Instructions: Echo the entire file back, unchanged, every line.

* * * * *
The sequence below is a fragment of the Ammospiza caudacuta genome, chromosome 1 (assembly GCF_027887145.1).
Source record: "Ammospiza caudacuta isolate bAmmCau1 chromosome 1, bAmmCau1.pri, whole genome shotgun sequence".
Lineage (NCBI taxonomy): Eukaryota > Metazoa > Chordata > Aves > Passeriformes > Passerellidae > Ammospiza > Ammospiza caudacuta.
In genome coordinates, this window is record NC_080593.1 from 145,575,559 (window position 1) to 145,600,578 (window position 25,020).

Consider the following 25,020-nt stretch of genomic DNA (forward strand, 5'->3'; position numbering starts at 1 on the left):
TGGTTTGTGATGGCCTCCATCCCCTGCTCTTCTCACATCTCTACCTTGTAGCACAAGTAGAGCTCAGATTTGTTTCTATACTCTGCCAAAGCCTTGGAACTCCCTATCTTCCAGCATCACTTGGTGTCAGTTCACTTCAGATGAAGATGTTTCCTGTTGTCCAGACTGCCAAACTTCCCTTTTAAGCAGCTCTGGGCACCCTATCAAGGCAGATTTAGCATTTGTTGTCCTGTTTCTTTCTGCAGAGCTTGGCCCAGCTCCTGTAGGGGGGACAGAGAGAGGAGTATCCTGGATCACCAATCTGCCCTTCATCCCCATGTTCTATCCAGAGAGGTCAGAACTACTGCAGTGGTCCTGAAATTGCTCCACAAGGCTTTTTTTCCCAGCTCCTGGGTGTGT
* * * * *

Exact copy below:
The sequence below is a fragment of the Ammospiza caudacuta genome, chromosome 1 (assembly GCF_027887145.1).
Source record: "Ammospiza caudacuta isolate bAmmCau1 chromosome 1, bAmmCau1.pri, whole genome shotgun sequence".
Lineage (NCBI taxonomy): Eukaryota > Metazoa > Chordata > Aves > Passeriformes > Passerellidae > Ammospiza > Ammospiza caudacuta.
In genome coordinates, this window is record NC_080593.1 from 145,575,559 (window position 1) to 145,600,578 (window position 25,020).

Consider the following 25,020-nt stretch of genomic DNA (forward strand, 5'->3'; position numbering starts at 1 on the left):
TGGTTTGTGATGGCCTCCATCCCCTGCTCTTCTCACATCTCTACCTTGTAGCACAAGTAGAGCTCAGATTTGTTTCTATACTCTGCCAAAGCCTTGGAACTCCCTATCTTCCAGCATCACTTGGTGTCAGTTCACTTCAGATGAAGATGTTTCCTGTTGTCCAGACTGCCAAACTTCCCTTTTAAGCAGCTCTGGGCACCCTATCAAGGCAGATTTAGCATTTGTTGTCCTGTTTCTTTCTGCAGAGCTTGGCCCAGCTCCTGTAGGGGGGACAGAGAGAGGAGTATCCTGGATCACCAATCTGCCCTTCATCCCCATGTTCTATCCAGAGAGGTCAGAACTACTGCAGTGGTCCTGAAATTGCTCCACAAGGCTTTTTTTCCCAGCTCCTGGGTGTGT